Do you have an easy way to determine the Deliverables you will need
to produce to complete a project?
This is one of the chapters in my e-book, Trello-PM. I want to give you a glimpse at what it is like to get set up with Trello™. See what you think...
Why You Should Have a Detail Library
Overhead Door Jamb and Head Conditions
In Masonry Construction.
Are you wondering what happened to Sustainability?
Architectural Fees is a favorite topic of mine. This is a roundup of six articles that you will find helpful.
Click the title of each article to open it.
Retaining Walls solve the need for a change in grade.
October is a great month. Football. Cool weather. Halloween candy. It is also a good time to get started on a couple of annual tasks...
A Site Analysis is a tool for maximizing the opportunity that your project represents by telling you up front which paths of site development will lead to achieving your goals.
Sometimes it seems like you have very little say in who your clients are.
I think you have a lot of say in who your clients are, but it isn't easy to connect the dots. An architect's education is woefully lacking in the knowledge that would be helpful.
Three things are needed to be profitable. Of course I am referring to the time after you have secured a commission to design a project and also a reasonable fee to do the work.
We have all experienced rooms with poor acoustics, particularly unwanted sound transmission. To avoid poor acoustics you need to design a workable solution and you need to see that your solution is implemented.
Good Architectural Acoustics requires the use of just five simple concepts...
How often do you complete your timesheet?
I personally have used 'twice monthly', 'weekly', and 'daily' timesheets. You are probably different than me; but when I filled out my timesheet it usually went something like this ...
The goal of design isn't the design, but a building. The construction of the building isn't (normally) the Architect's responsibility - the General Contractor or Construction Manager has that role [the constructor]. However the Architect does have a role in seeing that what is built meets the documents that he/she has prepared, and that the Owner receives the building that he/she has paid for.
So here is an overview of the Architect's role during construction.
What You Need To Know
93% of architectural firms don't need accounting - bookkeeping is plenty.
The economics of design do not allow for the time it takes to write a specification and assemble a project manual.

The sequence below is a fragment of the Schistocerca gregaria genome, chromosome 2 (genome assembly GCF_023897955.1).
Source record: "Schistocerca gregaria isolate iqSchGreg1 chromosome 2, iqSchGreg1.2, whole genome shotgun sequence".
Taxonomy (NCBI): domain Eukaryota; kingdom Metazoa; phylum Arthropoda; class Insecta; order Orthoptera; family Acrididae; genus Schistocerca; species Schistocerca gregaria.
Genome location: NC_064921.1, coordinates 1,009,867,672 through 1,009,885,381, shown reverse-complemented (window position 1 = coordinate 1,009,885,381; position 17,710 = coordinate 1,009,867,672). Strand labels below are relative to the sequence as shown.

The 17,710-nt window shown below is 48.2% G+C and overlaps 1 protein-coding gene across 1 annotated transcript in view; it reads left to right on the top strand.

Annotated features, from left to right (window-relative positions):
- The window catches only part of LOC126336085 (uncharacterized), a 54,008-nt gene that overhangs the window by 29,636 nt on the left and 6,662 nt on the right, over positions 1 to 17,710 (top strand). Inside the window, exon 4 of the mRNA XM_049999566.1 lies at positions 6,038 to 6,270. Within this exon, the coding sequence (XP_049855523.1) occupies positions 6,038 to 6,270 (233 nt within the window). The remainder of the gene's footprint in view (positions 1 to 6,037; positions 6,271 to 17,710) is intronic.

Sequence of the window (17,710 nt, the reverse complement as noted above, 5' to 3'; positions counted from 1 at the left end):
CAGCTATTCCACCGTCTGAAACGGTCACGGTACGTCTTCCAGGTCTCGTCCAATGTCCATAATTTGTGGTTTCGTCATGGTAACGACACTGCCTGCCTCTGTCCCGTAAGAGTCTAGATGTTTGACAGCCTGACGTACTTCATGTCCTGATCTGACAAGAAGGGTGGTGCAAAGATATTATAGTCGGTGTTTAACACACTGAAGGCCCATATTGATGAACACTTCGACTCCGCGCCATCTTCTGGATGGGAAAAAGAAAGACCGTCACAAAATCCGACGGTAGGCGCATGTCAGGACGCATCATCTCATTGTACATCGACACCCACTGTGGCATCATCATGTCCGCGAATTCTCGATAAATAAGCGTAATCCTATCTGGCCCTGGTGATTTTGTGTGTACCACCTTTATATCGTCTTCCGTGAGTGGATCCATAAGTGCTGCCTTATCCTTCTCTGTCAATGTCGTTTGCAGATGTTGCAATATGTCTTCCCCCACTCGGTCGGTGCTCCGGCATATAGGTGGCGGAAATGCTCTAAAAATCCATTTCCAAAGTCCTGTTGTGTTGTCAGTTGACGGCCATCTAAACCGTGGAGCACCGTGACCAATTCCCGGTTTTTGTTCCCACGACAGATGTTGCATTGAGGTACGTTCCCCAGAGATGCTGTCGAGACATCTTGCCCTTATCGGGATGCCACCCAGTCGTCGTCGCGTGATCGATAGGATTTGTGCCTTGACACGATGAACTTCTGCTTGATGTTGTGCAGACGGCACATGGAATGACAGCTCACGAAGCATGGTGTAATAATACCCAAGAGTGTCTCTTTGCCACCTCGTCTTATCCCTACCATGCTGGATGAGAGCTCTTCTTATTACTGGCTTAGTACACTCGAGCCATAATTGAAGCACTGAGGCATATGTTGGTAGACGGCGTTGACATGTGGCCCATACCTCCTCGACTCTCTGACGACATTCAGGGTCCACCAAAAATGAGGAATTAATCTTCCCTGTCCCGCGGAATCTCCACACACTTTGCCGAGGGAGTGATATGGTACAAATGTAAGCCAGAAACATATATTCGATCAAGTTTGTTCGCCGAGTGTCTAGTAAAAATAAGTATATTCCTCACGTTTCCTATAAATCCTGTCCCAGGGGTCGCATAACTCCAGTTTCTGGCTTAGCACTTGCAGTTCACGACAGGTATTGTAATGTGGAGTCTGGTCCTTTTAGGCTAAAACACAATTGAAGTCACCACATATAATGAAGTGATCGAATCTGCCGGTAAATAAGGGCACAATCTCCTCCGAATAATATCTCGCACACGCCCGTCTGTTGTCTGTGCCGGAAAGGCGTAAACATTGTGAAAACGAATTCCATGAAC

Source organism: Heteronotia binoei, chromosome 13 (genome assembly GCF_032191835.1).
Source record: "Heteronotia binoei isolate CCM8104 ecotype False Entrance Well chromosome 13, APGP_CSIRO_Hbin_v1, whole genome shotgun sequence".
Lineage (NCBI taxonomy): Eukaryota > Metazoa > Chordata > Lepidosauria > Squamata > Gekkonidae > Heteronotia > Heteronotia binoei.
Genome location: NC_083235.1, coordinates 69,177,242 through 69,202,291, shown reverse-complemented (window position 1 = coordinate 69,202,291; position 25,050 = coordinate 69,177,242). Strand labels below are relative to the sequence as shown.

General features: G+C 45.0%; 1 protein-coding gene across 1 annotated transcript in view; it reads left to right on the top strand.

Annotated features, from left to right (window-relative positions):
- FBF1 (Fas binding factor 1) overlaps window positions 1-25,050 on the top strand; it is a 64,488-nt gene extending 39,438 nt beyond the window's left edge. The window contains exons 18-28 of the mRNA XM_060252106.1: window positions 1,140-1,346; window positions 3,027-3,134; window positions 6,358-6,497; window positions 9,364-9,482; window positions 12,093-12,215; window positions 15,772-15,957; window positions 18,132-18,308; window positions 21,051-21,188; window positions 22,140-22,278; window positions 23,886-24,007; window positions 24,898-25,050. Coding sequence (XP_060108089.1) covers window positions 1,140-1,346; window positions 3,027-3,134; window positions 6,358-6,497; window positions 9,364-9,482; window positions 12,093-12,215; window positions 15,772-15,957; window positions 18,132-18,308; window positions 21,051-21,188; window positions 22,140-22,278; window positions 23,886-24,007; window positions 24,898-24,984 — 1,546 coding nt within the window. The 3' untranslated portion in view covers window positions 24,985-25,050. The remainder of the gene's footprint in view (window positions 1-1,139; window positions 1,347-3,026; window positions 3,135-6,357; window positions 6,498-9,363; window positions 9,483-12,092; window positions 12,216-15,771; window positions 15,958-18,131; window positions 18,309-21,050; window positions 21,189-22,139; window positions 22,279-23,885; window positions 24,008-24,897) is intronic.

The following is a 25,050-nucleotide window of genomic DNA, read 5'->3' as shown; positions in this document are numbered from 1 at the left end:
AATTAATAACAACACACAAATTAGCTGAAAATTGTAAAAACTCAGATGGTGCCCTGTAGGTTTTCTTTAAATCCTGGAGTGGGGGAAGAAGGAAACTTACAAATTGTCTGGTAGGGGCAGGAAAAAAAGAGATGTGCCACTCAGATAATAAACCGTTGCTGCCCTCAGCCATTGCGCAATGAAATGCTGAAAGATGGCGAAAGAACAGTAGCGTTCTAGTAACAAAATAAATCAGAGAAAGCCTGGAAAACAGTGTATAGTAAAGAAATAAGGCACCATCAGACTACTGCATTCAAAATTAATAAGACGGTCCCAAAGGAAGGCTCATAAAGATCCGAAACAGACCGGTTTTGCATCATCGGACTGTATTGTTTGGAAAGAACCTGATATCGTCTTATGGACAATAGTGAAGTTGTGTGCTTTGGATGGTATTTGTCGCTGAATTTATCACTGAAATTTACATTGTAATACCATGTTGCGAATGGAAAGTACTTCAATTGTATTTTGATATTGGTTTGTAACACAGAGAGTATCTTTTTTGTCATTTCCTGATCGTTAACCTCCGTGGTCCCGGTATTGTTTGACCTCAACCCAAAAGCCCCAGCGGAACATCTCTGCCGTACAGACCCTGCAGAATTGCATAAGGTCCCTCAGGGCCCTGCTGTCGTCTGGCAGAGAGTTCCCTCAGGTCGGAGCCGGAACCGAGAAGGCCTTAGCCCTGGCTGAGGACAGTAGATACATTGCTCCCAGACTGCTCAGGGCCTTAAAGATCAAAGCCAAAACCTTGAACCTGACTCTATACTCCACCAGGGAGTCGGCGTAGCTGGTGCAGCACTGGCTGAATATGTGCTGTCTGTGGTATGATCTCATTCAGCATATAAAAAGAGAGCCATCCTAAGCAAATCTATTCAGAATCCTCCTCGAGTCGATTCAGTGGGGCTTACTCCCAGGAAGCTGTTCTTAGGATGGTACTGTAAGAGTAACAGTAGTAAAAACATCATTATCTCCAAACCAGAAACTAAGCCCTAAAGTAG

By my count there are four basic types of architectural fees. Variations on two of these basic types adds another four fee types.
A while back I posted an article about Additional Services. There are a lot of circumstances that arise where additional compensation for Additional Services is called for. In that first post I offered a simple way to get the issue on the table and approved. The second part of the issue is recognizing Additional Services.
Have you ever tried to incorporate trash collection into a project during Construction Documents?
It is a mess, and the results will be less than stellar unless you go way in the hole by reworking lots of earlier decisions.
How to avoid the situation next time is the topic of this post.
I stumbled upon a comprehensive list of marketing tactics - 75 of them to be exact. About 20% of them don’t apply to architects at all. I am going to briefly comment on the other 80%.
I found THE 75 MARKETING TACTICS on the Mindwhirl Marketing website. It wouldn’t hurt to read through their list for a rudimentary understanding of this marketing stuff.
These 75 tactics are either intended to help you find ‘leads’ or to convert a lead into a customer.
My Top 11 Time Concepts
I have studied time management a lot over my career. I needed to. I can slack off with best of them. I’m a natural.
So every idea that came along was put to the test. Most didn’t change my results, but these few are the ones I got some value from. I still rely on them when things seem to be ‘drifting’.
It Is All About Money
One of the ways in which we attempted to distinguish ourselves from other firms was by taking care of our client’s money questions. In my opinion, and in my experience, too, money is usually the main thing that will undermine a project.
I don’t want to have the money conversations after it has become an explosive topic. So right from the beginning we attempted to help our clients set up a sound budget.
Over the years we have bid a lot of projects both privately and publicly. We have also documented our process to avoid 'reinventing the wheel'. The following describes the steps in our process. Several of the documents or forms that we use are downloadable by clicking their name. Perhaps this will be helpful to you.
8 REASONS FOR ROUNDING-UP YOUR TIME
This might be controversial.
I think architects should round-up their time.
I also think that you should complete and submit your timesheet daily. If you aren’t completing your timesheet daily, then this idea won't interest you because you are already fudging your time entries.
This is why rounding-up isn’t fudging.
Project Management for Architects
I like organization. Some of you would rather be attacked by fire ants. Here's a compromise that won't hurt much at all.
I discovered Trello some time ago. I really got into it. I shared the post "You Probably Need Trello, Lucky It Is Free".
I was using Trello for everything. And then ... Basecamp pulled me back into the fold. I really like Basecamp, both the app and the company that makes it. Basecamp is a great project management tool, and I used it a lot for architectural project management. So what changed? Recently I was kicking around the idea:
How can architects manage everything with one app?